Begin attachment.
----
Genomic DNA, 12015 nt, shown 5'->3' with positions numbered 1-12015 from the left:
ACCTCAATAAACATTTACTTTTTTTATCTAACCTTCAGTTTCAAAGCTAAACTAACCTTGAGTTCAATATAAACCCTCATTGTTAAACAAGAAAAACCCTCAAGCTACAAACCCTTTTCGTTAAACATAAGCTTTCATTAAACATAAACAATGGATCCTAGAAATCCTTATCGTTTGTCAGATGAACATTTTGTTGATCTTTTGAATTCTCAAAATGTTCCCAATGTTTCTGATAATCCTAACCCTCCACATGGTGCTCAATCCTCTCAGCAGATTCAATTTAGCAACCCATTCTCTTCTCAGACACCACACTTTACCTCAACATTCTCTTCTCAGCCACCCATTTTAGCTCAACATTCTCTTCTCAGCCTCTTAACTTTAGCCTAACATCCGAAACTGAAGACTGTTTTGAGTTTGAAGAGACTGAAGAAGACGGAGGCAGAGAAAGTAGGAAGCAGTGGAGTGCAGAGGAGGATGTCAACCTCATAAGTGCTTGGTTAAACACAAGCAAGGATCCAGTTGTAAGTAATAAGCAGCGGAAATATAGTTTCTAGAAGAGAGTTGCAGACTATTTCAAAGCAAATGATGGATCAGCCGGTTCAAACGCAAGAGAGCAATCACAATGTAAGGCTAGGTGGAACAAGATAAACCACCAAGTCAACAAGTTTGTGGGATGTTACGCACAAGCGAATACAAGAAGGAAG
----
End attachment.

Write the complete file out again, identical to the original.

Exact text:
Genomic DNA, 12015 nt, shown 5'->3' with positions numbered 1-12015 from the left:
ACCTCAATAAACATTTACTTTTTTTATCTAACCTTCAGTTTCAAAGCTAAACTAACCTTGAGTTCAATATAAACCCTCATTGTTAAACAAGAAAAACCCTCAAGCTACAAACCCTTTTCGTTAAACATAAGCTTTCATTAAACATAAACAATGGATCCTAGAAATCCTTATCGTTTGTCAGATGAACATTTTGTTGATCTTTTGAATTCTCAAAATGTTCCCAATGTTTCTGATAATCCTAACCCTCCACATGGTGCTCAATCCTCTCAGCAGATTCAATTTAGCAACCCATTCTCTTCTCAGACACCACACTTTACCTCAACATTCTCTTCTCAGCCACCCATTTTAGCTCAACATTCTCTTCTCAGCCTCTTAACTTTAGCCTAACATCCGAAACTGAAGACTGTTTTGAGTTTGAAGAGACTGAAGAAGACGGAGGCAGAGAAAGTAGGAAGCAGTGGAGTGCAGAGGAGGATGTCAACCTCATAAGTGCTTGGTTAAACACAAGCAAGGATCCAGTTGTAAGTAATAAGCAGCGGAAATATAGTTTCTAGAAGAGAGTTGCAGACTATTTCAAAGCAAATGATGGATCAGCCGGTTCAAACGCAAGAGAGCAATCACAATGTAAGGCTAGGTGGAACAAGATAAACCACCAAGTCAACAAGTTTGTGGGATGTTACGCACAAGCGAATACAAGAAGGAAG